“The attack that took Victoria’s life (together with those of another 12 people, including three children), was highly praised by Colonel-General Andrei Kartapolov, the head of the Russian Duma Defense Committee. Speaking on Russian TV, he said: ‘The strike on Kramatorsk was a real beauty. I bow my head to those who planned it. Not a blow, but a song. My old military heart rejoices.’”
Victoria once declared that she wanted to found a literature festival in New York.
“In 2021, she did precisely that. The festival wasn’t in New York, US, but in a village with the same name in the Donetsk region, a place where her husband had spent his childhood. Sharp and witty, she syncopated her war stories with dry humor.”
“Her life of late was dedicated to documenting Russian war crimes,” Khromeychuk wrote. “It is her death that documents the latest crime.”
Dr. Sheikh Mohammed Al-Issa: I was the most senior Islamic leader to visit Auschwitz. Here’s what I know about peace
David A. Andelman: Whatever happened to mutually assured destruction?
Jill Filipovic: America’s birthday comes with a big worry
Lynda Lin Grigsby: What we can learn from listening to refugee stories
Heroes and superheroes
With Hollywood focused on franchises, superhero universes and sequels, there’s increasing competition to find some theme that will stand out.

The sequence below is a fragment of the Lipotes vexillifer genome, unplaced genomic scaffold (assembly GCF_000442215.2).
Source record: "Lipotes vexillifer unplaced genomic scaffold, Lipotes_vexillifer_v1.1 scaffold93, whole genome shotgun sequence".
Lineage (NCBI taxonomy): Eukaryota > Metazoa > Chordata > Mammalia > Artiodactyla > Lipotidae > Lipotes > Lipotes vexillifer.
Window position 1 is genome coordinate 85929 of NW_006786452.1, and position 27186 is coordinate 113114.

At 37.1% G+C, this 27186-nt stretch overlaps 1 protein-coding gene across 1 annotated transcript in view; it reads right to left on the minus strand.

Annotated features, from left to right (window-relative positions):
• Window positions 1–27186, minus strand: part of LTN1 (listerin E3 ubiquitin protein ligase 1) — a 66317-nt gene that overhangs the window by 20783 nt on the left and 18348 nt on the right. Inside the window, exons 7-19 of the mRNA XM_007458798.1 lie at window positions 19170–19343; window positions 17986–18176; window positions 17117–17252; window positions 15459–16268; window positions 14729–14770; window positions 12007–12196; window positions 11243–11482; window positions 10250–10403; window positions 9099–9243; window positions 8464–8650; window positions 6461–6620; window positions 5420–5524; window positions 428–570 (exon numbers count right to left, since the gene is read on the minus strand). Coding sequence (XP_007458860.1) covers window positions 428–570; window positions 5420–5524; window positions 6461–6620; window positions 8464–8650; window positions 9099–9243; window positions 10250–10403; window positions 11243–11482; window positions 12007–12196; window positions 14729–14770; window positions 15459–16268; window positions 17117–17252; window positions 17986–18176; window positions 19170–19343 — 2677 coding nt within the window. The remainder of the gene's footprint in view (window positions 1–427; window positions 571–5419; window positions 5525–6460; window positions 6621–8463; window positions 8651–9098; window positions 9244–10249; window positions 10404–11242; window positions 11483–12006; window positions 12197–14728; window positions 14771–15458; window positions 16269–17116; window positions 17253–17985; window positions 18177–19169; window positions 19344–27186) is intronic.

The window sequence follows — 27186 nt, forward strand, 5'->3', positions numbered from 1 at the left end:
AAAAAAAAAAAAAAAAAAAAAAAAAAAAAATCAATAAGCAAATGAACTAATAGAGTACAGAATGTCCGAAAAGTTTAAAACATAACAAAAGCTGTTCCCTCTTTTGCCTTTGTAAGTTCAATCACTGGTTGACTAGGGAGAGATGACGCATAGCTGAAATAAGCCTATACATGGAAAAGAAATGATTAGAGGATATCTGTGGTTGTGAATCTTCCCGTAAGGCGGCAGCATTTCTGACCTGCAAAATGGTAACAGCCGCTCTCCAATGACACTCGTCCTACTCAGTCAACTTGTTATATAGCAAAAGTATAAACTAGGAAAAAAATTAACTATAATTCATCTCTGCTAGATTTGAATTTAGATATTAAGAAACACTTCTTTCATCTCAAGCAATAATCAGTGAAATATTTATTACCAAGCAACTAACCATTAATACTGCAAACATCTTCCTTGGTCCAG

For Sara Stewart, there is one outstanding effort: “Amazon Prime’s ‘I’m a Virgo,’ an Oakland, California-set satire about a 13-foot-tall Black teenager named Cootie (Jharrel Jerome), is the brainchild of director/musician/activist Boots Riley. In its premiere weekend, the series was reported to be the most popular one on the platform.”
“I feel confident saying ‘I’m a Virgo’ is also the most unique new show you’re going to find on Prime, or anywhere else, right now. There are so many big ideas splashing around in this series it’s nearly impossible to delineate them all; looming large are the visceral harms of capitalism, racism and the police state, plus the role of mainstream pop culture in enforcing complicity in all three.”
Another inspired move, wrote Holly Thomas, was the casting of Phoebe Waller-Bridge in the new Indiana Jones movie starring Harrison Ford.
“Dial of Destiny,” is supposedly Indy’s final outing. In the movie, “we meet Indy in 1969 at least 25 years past his prime, dozing through the moon landing and sick to the back teeth of his job as a college professor. He’s roused from his stupor by the arrival of his wily goddaughter Helena, played by Phoebe Waller-Bridge. Together, they embark on a mission to retrieve the Antikythera, a time-traveling device invented by Archimedes (yes).”
“It’s a mantle-passing in every sense: From Jones to his younger relative, and from a Hollywood legend to the queen of millennial side-eye. The contrast is heightened by Waller-Bridge’s anchorage in the popular imagination as Fleabag — of which we are constantly reminded, thanks to Helena’s naked self-interest occasionally tempered by glimpses of heart.”